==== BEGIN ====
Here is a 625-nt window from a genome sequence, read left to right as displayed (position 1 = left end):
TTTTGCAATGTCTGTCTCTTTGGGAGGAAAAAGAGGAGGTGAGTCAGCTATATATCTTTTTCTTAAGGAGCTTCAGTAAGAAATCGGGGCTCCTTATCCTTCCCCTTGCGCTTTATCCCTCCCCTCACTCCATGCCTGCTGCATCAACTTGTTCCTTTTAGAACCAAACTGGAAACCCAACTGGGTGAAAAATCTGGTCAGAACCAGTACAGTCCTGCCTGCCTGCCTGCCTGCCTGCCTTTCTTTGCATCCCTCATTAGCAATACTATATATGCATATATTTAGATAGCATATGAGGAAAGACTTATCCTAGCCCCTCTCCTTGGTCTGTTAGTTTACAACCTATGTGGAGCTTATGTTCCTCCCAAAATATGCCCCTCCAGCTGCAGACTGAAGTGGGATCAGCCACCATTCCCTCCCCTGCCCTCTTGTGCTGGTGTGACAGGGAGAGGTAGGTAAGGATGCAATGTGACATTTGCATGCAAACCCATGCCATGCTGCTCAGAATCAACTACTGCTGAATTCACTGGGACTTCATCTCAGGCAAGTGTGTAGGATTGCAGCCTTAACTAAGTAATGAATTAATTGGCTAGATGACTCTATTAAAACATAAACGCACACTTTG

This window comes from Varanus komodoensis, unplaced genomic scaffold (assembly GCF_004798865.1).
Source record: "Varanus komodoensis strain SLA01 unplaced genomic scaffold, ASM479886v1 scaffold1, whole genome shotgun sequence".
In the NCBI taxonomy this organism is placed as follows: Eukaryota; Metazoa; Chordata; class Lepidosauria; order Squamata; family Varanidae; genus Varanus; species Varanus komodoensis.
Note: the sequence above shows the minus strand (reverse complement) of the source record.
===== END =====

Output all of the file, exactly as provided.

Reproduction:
Here is a 625-nt window from a genome sequence, read left to right as displayed (position 1 = left end):
TTTTGCAATGTCTGTCTCTTTGGGAGGAAAAAGAGGAGGTGAGTCAGCTATATATCTTTTTCTTAAGGAGCTTCAGTAAGAAATCGGGGCTCCTTATCCTTCCCCTTGCGCTTTATCCCTCCCCTCACTCCATGCCTGCTGCATCAACTTGTTCCTTTTAGAACCAAACTGGAAACCCAACTGGGTGAAAAATCTGGTCAGAACCAGTACAGTCCTGCCTGCCTGCCTGCCTGCCTGCCTTTCTTTGCATCCCTCATTAGCAATACTATATATGCATATATTTAGATAGCATATGAGGAAAGACTTATCCTAGCCCCTCTCCTTGGTCTGTTAGTTTACAACCTATGTGGAGCTTATGTTCCTCCCAAAATATGCCCCTCCAGCTGCAGACTGAAGTGGGATCAGCCACCATTCCCTCCCCTGCCCTCTTGTGCTGGTGTGACAGGGAGAGGTAGGTAAGGATGCAATGTGACATTTGCATGCAAACCCATGCCATGCTGCTCAGAATCAACTACTGCTGAATTCACTGGGACTTCATCTCAGGCAAGTGTGTAGGATTGCAGCCTTAACTAAGTAATGAATTAATTGGCTAGATGACTCTATTAAAACATAAACGCACACTTTG

This window comes from Varanus komodoensis, unplaced genomic scaffold (assembly GCF_004798865.1).
Source record: "Varanus komodoensis strain SLA01 unplaced genomic scaffold, ASM479886v1 scaffold1, whole genome shotgun sequence".
In the NCBI taxonomy this organism is placed as follows: Eukaryota; Metazoa; Chordata; class Lepidosauria; order Squamata; family Varanidae; genus Varanus; species Varanus komodoensis.
Note: the sequence above shows the minus strand (reverse complement) of the source record.